Tuesday, June 25, 2013

beak full of dragonfly

beak full of dragonfly
a summer tanager calls
ki-ti-tuk ki-ti-tuk!

As I walk up to our front gate, I spot a dragonfly with beautiful gold tipped wings. Suddenly, a flash of red lands on our low bamboo fence. At first I think it's a male Cardinal, but this bird doesn't have a crest. Ah, he's that Summer Tanager we spotted a few weeks ago, throwing himself at his reflection in our windows. Now he looks comical with dragonfly wings sticking out of his stumpy beak. As he works on consuming the insect, he repeatedly makes a sound like ki-ti-tuk! Then he's off before I can get my camera out, flitting from tree to tree and warbling. His song has four distinct phrases that sounds a little like an American Robin. 
          Excited to see him again, I follow him around the house and manage to get one good photograph. He's easy to spot with all that bright red against green. In fact he's the same color as the goumi berries on the nearby bush. Scientists say that the color of bird's feathers comes from their diet and we know that the Summer Tanager mainly eats berries, but also insects, so maybe he's been eating goumi berries as well as dragonflies.

Sunday, June 23, 2013

picking goumi berries

picking goumi berries
glistening with raindrops 
after a summer shower

A short rain shower brought a refreshing coolness after days of heat, so I make a counterclockwise circuit around the inner ring of our permaculture garden, the area inside the low fence that surrounds the house. The wet soil makes it easy to pull weeds and of course I get to browse on berries while I work. There are a few strawberries hidden under leaves that the birds didn't find, the blueberries are just turning blue, something has eaten the leaves off the currant bushes, leaving the red currants, the saskatoon has some red and purple berries for the first time ever, and the gigantic goumi bush is absolutely loaded with small red berries, glistening with raindrops.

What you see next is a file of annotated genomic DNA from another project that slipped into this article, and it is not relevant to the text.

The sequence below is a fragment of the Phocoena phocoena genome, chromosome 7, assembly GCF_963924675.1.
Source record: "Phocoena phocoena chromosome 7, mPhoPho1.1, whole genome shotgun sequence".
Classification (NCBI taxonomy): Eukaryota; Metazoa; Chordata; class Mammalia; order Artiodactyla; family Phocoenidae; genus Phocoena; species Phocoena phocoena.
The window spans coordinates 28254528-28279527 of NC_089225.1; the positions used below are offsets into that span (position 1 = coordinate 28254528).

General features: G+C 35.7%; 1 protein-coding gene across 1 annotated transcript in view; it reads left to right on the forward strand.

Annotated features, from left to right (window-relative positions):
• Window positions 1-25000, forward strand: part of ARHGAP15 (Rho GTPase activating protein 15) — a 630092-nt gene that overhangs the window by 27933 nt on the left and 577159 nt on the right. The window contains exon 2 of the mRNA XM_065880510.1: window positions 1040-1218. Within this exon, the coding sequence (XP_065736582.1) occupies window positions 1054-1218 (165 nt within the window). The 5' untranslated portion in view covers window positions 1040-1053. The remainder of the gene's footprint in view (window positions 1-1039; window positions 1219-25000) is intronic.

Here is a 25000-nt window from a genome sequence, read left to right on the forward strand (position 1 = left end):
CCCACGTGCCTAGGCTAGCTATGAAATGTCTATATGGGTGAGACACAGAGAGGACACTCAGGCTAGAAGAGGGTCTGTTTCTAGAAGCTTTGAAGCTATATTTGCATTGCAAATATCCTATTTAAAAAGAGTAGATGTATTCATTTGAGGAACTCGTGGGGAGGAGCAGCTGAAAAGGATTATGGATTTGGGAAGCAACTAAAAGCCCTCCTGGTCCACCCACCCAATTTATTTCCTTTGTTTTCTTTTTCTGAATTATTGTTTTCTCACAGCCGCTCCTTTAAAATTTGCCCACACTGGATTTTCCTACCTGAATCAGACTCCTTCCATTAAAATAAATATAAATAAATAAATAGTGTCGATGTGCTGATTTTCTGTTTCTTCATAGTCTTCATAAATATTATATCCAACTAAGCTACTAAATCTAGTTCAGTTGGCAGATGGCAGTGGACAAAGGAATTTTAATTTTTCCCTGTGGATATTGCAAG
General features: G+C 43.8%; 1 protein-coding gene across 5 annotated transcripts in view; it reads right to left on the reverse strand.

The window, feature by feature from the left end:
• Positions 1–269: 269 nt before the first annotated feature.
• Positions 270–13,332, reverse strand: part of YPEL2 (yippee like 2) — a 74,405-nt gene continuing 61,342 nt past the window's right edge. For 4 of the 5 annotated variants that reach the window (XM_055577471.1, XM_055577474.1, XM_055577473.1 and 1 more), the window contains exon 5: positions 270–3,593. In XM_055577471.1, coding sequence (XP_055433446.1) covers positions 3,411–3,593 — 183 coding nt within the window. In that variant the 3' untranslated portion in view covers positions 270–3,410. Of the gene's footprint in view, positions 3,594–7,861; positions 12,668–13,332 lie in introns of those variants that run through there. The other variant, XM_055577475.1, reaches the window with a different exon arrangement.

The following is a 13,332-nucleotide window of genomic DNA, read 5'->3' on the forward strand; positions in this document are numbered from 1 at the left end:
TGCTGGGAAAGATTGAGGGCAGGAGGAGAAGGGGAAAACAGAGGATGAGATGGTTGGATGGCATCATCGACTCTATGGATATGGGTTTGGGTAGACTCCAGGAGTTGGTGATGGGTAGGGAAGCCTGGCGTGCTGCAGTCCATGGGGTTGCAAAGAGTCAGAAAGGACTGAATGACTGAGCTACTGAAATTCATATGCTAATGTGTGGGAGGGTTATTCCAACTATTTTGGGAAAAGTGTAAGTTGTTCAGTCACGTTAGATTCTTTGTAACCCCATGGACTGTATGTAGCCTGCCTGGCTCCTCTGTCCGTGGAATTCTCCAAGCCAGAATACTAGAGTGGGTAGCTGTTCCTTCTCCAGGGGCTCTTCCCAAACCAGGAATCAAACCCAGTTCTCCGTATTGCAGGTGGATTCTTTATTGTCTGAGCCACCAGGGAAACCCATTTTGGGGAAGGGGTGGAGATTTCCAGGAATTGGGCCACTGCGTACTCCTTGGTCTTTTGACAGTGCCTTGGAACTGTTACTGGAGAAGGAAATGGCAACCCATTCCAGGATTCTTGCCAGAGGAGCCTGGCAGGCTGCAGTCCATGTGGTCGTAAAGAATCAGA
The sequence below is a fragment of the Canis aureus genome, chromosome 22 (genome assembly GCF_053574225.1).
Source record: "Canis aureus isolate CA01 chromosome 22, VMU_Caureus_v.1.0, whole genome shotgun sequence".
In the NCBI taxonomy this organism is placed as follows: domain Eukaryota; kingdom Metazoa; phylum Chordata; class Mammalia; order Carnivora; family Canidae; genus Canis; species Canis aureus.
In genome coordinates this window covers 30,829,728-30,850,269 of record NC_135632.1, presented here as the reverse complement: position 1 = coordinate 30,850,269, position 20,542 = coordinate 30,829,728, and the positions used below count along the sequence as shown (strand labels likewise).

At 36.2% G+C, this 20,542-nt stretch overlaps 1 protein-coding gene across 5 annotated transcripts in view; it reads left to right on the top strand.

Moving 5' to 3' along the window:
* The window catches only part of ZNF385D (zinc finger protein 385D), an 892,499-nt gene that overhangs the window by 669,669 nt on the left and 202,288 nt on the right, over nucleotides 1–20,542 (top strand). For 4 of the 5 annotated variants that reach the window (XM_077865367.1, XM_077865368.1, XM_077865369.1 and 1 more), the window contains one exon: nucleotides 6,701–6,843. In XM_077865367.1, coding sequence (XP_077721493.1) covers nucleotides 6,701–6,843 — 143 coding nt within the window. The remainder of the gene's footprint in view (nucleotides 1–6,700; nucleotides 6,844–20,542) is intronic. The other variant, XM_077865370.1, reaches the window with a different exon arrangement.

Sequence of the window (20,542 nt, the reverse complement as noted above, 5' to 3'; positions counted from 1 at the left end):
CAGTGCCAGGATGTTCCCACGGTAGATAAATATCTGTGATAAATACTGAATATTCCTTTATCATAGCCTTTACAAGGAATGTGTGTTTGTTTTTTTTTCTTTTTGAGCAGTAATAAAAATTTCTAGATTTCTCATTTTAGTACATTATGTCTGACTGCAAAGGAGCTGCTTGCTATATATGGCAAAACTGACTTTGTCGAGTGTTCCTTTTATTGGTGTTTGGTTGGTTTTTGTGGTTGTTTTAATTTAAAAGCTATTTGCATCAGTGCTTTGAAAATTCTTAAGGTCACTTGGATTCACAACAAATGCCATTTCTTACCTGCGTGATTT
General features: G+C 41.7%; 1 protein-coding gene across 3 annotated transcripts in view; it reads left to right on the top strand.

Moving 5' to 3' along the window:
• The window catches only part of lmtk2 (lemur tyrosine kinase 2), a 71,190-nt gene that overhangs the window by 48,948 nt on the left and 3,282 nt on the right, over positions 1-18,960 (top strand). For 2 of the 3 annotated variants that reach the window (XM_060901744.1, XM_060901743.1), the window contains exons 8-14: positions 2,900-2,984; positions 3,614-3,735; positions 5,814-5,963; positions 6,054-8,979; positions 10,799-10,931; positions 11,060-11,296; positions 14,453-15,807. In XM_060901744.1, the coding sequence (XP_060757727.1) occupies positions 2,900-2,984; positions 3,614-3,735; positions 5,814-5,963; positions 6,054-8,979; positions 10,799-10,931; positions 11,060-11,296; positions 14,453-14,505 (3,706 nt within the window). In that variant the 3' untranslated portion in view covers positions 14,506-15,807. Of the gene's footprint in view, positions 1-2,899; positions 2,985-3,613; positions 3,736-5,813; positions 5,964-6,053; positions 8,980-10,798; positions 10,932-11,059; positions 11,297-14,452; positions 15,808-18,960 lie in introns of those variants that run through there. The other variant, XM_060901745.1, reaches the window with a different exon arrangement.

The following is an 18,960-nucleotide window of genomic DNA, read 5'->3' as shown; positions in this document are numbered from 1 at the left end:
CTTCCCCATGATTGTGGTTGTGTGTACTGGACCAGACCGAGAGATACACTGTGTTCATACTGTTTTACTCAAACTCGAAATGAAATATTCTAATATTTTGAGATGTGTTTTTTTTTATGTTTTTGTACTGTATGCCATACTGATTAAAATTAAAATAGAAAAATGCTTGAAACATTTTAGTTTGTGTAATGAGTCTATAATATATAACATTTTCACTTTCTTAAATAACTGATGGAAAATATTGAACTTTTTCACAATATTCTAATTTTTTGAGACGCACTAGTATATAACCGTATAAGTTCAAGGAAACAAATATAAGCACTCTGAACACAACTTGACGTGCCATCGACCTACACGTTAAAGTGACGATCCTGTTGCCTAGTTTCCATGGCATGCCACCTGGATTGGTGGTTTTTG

The berries look like small oval cherries and up close they have a silvery speckled surface, giving the shrub another common name, Cherry Silverberry. I pick a handful and pop them in my mouth. They're sweet but have a slightly tart aftertaste. (Some varieties are sweet without the tart.) The large seeds have pointed ends and are covered with  crevices. Birds have been eating the bright red berries, sometimes just pecking part of the berry and leaving the rest hanging. This one looks like a football player with a red helmet and face guard.

Or sometimes leaving behind some of the smashed pulp and the seed.

Insects also like the berries. Here a pill bug is having a snack.

Other insects use the goumi bush for a different purpose. These eggs are on the speckled underside of a leaf. They look like tiny silver batteries crowned with bristles.

Some of the berries still bear the dried up remains of the flowers.

I decide to pick some to dry like raisins, hoping that will make them sweeter. So I fetch a little bucket and start harvesting from the branches that are hanging over the fence.

Many of the berries hang in clusters, so I can gather as many as eight with one hand. I feel like a kid, raindrops running down my bare arms, sucking berries and spitting out the seeds. What makes me stop is not my full bucket, which I could easily empty, but the mosquitoes landing on my bare arms and the back of my neck. I don't want to become someone else's snack, so inside I go.